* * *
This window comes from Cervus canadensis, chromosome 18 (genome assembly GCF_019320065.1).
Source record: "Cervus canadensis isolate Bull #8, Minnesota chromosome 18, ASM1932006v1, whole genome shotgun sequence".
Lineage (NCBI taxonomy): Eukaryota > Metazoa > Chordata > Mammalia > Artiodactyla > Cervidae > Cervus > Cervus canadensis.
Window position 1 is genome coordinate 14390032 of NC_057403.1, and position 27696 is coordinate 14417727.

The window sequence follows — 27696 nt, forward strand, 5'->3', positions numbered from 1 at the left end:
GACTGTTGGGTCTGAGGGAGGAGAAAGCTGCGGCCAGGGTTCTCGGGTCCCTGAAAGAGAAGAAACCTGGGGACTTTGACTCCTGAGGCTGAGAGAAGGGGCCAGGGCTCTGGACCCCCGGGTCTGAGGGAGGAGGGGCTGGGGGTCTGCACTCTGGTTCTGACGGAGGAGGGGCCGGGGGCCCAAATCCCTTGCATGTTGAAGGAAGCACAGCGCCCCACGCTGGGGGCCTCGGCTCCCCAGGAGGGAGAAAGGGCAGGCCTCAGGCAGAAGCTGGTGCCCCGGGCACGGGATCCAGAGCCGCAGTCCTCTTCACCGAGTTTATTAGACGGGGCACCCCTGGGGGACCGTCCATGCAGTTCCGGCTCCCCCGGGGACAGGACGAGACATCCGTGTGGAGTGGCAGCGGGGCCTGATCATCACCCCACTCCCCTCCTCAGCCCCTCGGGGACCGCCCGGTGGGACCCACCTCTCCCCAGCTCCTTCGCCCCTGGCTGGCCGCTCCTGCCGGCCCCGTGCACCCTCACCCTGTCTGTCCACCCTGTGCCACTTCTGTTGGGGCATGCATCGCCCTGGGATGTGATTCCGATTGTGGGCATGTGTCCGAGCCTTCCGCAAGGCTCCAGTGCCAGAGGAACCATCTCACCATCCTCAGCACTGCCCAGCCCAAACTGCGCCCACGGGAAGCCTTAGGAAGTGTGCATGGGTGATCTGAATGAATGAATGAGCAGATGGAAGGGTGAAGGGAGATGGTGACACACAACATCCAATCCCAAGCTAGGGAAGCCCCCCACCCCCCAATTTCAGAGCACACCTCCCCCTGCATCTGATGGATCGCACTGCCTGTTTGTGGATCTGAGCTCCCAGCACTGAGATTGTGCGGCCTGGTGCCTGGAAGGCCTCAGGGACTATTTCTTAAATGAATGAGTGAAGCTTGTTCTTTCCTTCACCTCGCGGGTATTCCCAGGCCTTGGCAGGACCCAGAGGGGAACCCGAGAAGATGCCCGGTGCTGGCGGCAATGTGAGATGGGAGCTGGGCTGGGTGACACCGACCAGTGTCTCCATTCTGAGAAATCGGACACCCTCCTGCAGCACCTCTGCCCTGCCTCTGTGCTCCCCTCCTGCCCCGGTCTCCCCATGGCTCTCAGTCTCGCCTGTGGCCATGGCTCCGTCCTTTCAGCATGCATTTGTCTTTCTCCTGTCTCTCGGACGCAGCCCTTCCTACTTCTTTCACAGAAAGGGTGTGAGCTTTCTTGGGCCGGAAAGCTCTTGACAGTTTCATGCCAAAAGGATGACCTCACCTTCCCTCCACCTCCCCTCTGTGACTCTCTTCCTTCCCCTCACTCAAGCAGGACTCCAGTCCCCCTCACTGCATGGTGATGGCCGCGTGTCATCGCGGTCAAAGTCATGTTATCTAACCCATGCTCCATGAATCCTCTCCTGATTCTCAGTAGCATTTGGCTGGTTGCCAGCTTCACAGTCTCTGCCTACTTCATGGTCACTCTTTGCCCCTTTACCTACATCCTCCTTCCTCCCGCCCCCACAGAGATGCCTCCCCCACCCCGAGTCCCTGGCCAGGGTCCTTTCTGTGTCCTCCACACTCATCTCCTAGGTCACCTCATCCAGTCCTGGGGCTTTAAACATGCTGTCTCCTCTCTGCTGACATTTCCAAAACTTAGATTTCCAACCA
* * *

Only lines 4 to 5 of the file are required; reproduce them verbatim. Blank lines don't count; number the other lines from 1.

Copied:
Window position 1 is genome coordinate 14390032 of NC_057403.1, and position 27696 is coordinate 14417727.

The window sequence follows — 27696 nt, forward strand, 5'->3', positions numbered from 1 at the left end: